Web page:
Fundamental to our constitutional republic is the axiom that we are a government of laws, not a government of men. The rule of law ensures that no man, not even the president of the United States, is above the Constitution.
Upholding the rule of law requires effort. It requires that citizens hold their elected officials accountable to the Constitution and that each branch of government guards against unconstitutional encroachments by the others.
On Jan. 4, President Obama bypassed the Senate’s constitutional right to advise and consent to nominees and instead, unilaterally made appointments to the Consumer Financial Protection Bureau and National Labor Relations Board. He purported to do so under the Constitution’s recess appointments clause, even though at the time of the appointments, the Senate was not in recess but rather was meeting approximately every 72 hours in pro-forma sessions.
Mr. Obama’s unprecedented and unconstitutional assertion of the recess appointment power would allow presidents of both parties to routinely circumvent the Senate’s advice-and-consent function and thus deprive the people’s representatives of an essential constitutional check on the executive branch. President Obama’s actions also violate the Constitution’s separation of powers. He has asserted the unilateral power to override Congress‘ own determination of when it is in session and thus has deprived that body of its constitutional right to make its own rules.
As citizens who enjoy the protections the Constitution affords, we cannot allow the president to ignore that document’s required procedures for making appointments. As a United States senator, I cannot allow the president to take a constitutional power that is not his.
In the past, I have given the president’s judicial nominees great deference. Both in the Judiciary Committee and on the Senate floor, I have voted in favor of the vast majority of the president’s nominees, including many with whom I fundamentally disagree. But I can do so no more. Recently I exercised my constitutional advice-and-consent function by voting against a nominee who otherwise might have received my support. Thirty-three other senators did the same.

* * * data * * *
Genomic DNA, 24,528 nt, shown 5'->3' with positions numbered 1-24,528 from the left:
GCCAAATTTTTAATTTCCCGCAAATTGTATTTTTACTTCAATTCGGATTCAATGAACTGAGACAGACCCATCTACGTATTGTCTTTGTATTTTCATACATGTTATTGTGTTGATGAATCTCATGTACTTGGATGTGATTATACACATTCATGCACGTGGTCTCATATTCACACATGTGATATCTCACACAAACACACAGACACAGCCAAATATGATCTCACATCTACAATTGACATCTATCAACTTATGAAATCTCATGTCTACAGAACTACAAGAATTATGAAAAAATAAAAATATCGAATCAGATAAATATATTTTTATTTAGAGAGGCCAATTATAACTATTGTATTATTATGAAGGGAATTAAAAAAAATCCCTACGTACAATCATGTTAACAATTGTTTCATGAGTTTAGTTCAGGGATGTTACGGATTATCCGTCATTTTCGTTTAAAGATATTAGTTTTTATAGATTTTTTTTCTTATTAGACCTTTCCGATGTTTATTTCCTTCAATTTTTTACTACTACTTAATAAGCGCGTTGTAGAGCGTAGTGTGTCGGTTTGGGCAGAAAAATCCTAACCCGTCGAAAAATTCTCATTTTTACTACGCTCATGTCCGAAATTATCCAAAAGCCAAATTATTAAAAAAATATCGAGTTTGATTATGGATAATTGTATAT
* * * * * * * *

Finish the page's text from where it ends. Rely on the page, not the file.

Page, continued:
The president cannot expect the Senate’s full cooperation at the same time that he does violence to Congress‘ constitutional prerogatives. In response to the president’s unconstitutional actions, the Senate must adopt a new threshold for confirming his nominees. Simply put, there is a new standard for Senate confirmations.
As citizens across the country learn more about the plainly unconstitutional nature of Mr. Obama’s Jan. 4 appointments, I am confident they will join in condemning this assault on the rule of law. I also am confident that in the coming days, many of my Republican colleagues and, in time, some of my Democratic colleagues will rise in defense of the Constitution and vote against the president’s nominees until such time that he takes actions to restore the Senate’s full constitutional right to advise and consent to his nominees.